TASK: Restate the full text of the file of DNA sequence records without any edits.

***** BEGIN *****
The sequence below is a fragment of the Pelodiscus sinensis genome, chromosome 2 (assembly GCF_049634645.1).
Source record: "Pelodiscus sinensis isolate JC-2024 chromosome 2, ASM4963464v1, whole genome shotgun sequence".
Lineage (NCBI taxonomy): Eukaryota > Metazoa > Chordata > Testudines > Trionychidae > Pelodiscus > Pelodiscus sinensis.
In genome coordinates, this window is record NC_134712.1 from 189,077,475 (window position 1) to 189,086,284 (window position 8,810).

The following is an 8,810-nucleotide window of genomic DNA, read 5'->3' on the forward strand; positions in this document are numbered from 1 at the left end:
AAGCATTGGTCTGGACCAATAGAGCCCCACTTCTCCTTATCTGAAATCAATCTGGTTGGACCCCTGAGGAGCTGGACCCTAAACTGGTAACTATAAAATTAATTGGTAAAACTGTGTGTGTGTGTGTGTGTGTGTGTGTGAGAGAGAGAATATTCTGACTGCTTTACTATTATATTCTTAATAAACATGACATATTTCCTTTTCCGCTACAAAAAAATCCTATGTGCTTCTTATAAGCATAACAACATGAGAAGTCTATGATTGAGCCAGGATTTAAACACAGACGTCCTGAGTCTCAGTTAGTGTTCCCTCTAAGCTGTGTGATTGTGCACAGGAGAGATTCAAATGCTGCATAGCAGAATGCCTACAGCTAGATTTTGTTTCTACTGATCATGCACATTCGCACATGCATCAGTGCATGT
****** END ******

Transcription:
The sequence below is a fragment of the Pelodiscus sinensis genome, chromosome 2 (assembly GCF_049634645.1).
Source record: "Pelodiscus sinensis isolate JC-2024 chromosome 2, ASM4963464v1, whole genome shotgun sequence".
Lineage (NCBI taxonomy): Eukaryota > Metazoa > Chordata > Testudines > Trionychidae > Pelodiscus > Pelodiscus sinensis.
In genome coordinates, this window is record NC_134712.1 from 189,077,475 (window position 1) to 189,086,284 (window position 8,810).

The following is an 8,810-nucleotide window of genomic DNA, read 5'->3' on the forward strand; positions in this document are numbered from 1 at the left end:
AAGCATTGGTCTGGACCAATAGAGCCCCACTTCTCCTTATCTGAAATCAATCTGGTTGGACCCCTGAGGAGCTGGACCCTAAACTGGTAACTATAAAATTAATTGGTAAAACTGTGTGTGTGTGTGTGTGTGTGTGTGTGAGAGAGAGAATATTCTGACTGCTTTACTATTATATTCTTAATAAACATGACATATTTCCTTTTCCGCTACAAAAAAATCCTATGTGCTTCTTATAAGCATAACAACATGAGAAGTCTATGATTGAGCCAGGATTTAAACACAGACGTCCTGAGTCTCAGTTAGTGTTCCCTCTAAGCTGTGTGATTGTGCACAGGAGAGATTCAAATGCTGCATAGCAGAATGCCTACAGCTAGATTTTGTTTCTACTGATCATGCACATTCGCACATGCATCAGTGCATGT